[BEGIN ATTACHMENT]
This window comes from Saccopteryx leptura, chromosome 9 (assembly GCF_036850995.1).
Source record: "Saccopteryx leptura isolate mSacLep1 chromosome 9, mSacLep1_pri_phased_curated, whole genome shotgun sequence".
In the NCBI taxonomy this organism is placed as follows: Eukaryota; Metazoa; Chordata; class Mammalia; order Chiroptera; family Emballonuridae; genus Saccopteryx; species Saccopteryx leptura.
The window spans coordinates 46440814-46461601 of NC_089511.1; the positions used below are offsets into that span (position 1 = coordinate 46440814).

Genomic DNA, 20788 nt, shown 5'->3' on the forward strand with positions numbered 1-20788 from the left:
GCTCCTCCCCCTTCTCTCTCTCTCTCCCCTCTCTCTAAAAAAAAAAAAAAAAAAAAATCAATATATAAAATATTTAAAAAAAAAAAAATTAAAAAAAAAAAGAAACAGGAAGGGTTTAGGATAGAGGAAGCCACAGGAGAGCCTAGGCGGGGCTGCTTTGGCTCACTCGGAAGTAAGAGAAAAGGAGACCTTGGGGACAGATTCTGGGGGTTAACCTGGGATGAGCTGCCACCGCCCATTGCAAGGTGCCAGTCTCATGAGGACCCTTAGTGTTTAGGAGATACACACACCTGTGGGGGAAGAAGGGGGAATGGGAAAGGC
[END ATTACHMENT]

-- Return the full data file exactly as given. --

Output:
This window comes from Saccopteryx leptura, chromosome 9 (assembly GCF_036850995.1).
Source record: "Saccopteryx leptura isolate mSacLep1 chromosome 9, mSacLep1_pri_phased_curated, whole genome shotgun sequence".
In the NCBI taxonomy this organism is placed as follows: Eukaryota; Metazoa; Chordata; class Mammalia; order Chiroptera; family Emballonuridae; genus Saccopteryx; species Saccopteryx leptura.
The window spans coordinates 46440814-46461601 of NC_089511.1; the positions used below are offsets into that span (position 1 = coordinate 46440814).

Genomic DNA, 20788 nt, shown 5'->3' on the forward strand with positions numbered 1-20788 from the left:
GCTCCTCCCCCTTCTCTCTCTCTCTCCCCTCTCTCTAAAAAAAAAAAAAAAAAAAAATCAATATATAAAATATTTAAAAAAAAAAAAATTAAAAAAAAAAAGAAACAGGAAGGGTTTAGGATAGAGGAAGCCACAGGAGAGCCTAGGCGGGGCTGCTTTGGCTCACTCGGAAGTAAGAGAAAAGGAGACCTTGGGGACAGATTCTGGGGGTTAACCTGGGATGAGCTGCCACCGCCCATTGCAAGGTGCCAGTCTCATGAGGACCCTTAGTGTTTAGGAGATACACACACCTGTGGGGGAAGAAGGGGGAATGGGAAAGGC